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Google spins off self-driving car technology into new company Waymo

Waymo will partner with traditional carmakers to bring the technology into the commercial sphere

self-driving car All images via Waymo

For years, Google has been at the forefront of self-driving car technology, even designing its own adorably curvy, steering wheel-free vehicle in 2014. Yesterday, Google’s parent company Alphabet announced it would be spinning off the Self-Driving Car Project into a new independent company, Waymo, while underscoring that they have no intention of becoming a car manufacturer.

"We’re not in the business of making better cars, we’re in the business of making better drivers,” said Waymo CEO John Krafcik. “We’re a self-driving technology company.”

Rather than design and manufacture its own autonomous vehicles, Waymo will partner with traditional carmakers to bring the technology into the commercial sphere. Fiat Chrysler is already working with Alphabet to create a fleet of 100 self-driving Chrysler Pacifica minivans that could function as part of a ride-sharing service operated by Waymo. Bloomberg reported that the service could launch as soon as late 2017.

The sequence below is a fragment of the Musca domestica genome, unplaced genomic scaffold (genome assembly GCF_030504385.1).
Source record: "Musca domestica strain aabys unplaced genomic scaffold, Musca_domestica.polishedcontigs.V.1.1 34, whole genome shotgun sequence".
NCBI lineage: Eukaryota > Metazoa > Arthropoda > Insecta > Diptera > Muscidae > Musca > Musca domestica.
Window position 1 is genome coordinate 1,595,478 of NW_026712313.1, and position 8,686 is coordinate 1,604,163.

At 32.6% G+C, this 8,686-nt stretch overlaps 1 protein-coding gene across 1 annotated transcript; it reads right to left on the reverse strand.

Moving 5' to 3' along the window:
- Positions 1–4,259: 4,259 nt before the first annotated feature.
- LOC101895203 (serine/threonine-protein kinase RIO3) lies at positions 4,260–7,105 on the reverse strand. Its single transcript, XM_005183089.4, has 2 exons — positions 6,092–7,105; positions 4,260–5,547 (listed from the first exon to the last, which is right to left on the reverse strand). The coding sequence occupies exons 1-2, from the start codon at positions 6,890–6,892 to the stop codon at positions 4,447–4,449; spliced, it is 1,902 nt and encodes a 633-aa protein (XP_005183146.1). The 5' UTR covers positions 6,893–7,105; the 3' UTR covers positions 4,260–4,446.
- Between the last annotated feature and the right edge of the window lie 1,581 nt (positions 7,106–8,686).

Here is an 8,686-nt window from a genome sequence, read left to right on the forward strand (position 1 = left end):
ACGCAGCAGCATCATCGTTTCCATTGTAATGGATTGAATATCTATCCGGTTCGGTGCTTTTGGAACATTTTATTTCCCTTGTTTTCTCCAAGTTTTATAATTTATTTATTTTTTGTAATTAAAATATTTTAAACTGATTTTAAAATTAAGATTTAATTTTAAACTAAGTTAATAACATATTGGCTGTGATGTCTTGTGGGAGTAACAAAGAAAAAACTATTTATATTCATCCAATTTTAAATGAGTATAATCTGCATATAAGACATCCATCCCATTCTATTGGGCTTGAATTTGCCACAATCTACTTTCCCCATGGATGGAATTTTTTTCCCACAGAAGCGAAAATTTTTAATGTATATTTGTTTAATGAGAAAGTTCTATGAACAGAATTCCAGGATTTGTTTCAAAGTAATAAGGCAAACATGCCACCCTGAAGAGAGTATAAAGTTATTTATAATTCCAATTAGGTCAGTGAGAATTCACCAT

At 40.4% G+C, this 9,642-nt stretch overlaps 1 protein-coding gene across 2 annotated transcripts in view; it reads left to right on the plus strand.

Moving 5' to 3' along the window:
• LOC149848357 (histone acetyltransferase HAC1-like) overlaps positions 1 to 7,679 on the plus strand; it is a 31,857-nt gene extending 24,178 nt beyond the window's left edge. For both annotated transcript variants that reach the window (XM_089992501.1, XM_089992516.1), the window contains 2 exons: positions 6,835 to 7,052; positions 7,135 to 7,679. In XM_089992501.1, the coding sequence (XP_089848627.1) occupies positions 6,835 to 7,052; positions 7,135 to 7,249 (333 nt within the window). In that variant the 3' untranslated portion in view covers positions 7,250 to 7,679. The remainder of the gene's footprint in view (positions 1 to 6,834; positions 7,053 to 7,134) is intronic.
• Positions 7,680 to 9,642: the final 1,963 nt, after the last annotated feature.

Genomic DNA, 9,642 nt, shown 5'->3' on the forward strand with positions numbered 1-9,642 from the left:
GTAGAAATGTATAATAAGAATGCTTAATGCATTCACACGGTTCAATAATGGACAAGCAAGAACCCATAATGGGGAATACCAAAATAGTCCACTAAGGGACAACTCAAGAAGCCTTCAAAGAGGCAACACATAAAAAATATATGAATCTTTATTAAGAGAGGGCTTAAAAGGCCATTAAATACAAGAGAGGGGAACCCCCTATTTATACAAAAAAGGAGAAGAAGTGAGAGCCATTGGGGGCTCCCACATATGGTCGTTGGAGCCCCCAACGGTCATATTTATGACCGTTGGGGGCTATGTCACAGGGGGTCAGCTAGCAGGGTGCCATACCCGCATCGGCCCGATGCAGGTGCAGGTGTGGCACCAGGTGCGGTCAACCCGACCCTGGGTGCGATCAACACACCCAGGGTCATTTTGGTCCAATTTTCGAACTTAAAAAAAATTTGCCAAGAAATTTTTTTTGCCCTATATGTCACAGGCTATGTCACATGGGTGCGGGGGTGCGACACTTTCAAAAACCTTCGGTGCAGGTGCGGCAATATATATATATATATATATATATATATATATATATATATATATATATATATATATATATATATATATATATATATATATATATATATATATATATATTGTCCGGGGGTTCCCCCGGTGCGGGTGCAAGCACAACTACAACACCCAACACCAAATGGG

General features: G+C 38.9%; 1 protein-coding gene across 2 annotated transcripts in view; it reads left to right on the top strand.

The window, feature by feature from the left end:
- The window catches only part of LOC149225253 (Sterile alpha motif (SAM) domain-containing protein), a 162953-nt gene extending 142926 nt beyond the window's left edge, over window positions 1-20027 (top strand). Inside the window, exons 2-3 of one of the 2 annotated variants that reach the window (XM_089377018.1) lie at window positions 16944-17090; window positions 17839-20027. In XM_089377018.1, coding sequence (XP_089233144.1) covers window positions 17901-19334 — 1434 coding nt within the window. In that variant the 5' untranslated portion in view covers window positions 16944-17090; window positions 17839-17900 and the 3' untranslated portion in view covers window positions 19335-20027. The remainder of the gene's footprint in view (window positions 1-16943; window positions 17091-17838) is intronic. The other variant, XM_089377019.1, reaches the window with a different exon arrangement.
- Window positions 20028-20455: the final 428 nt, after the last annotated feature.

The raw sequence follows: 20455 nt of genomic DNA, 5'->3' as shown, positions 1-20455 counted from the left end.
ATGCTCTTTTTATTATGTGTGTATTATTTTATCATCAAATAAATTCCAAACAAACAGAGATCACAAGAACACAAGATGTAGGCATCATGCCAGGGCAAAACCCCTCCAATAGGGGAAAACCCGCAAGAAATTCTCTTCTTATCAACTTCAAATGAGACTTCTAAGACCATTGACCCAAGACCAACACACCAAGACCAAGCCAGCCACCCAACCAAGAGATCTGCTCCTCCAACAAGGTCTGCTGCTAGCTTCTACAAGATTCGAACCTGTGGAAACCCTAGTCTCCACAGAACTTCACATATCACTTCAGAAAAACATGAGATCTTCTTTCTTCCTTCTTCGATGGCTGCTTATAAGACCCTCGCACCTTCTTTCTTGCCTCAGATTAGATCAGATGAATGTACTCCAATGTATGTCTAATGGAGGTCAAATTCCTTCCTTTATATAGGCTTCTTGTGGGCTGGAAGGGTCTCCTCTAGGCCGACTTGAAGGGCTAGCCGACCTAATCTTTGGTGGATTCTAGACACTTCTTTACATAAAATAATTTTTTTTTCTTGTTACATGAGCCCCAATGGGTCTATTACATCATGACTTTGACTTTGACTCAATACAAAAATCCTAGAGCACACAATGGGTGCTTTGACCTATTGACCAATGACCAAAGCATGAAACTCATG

In a statement to Curbed, David Strickland, general counsel for the Self-Driving Coalition (which Google is a part of) says:

Google’s Self-Driving Car Project was founded back in 2009 to improve safety and mobility. Their testing fleet has included Prius hybrids, Lexus SUVs, Chrysler minivans and their own prototype vehicles. Waymo’s mission as a self-driving technology company is the logical, exciting continuation of that original project and their dedication to self-driving as a safe and easy way for people to get around.

But not everyone has been happy with changes at Waymo. A number of high-profile employees including “car guru” Chris Urmson left the company earlier this year. Urmson is reportedly starting his own competing autonomous driving venture.

The race for commercially viable driverless cars sure is heating up. Over the summer, Ford announced that they’d have autonomous vehicles on the streets by 2021, and Uber is also dedicating $300 million to deploying a self-driving car on a similar timeline.

Via: MIT Tech Review, Recode, Bloomberg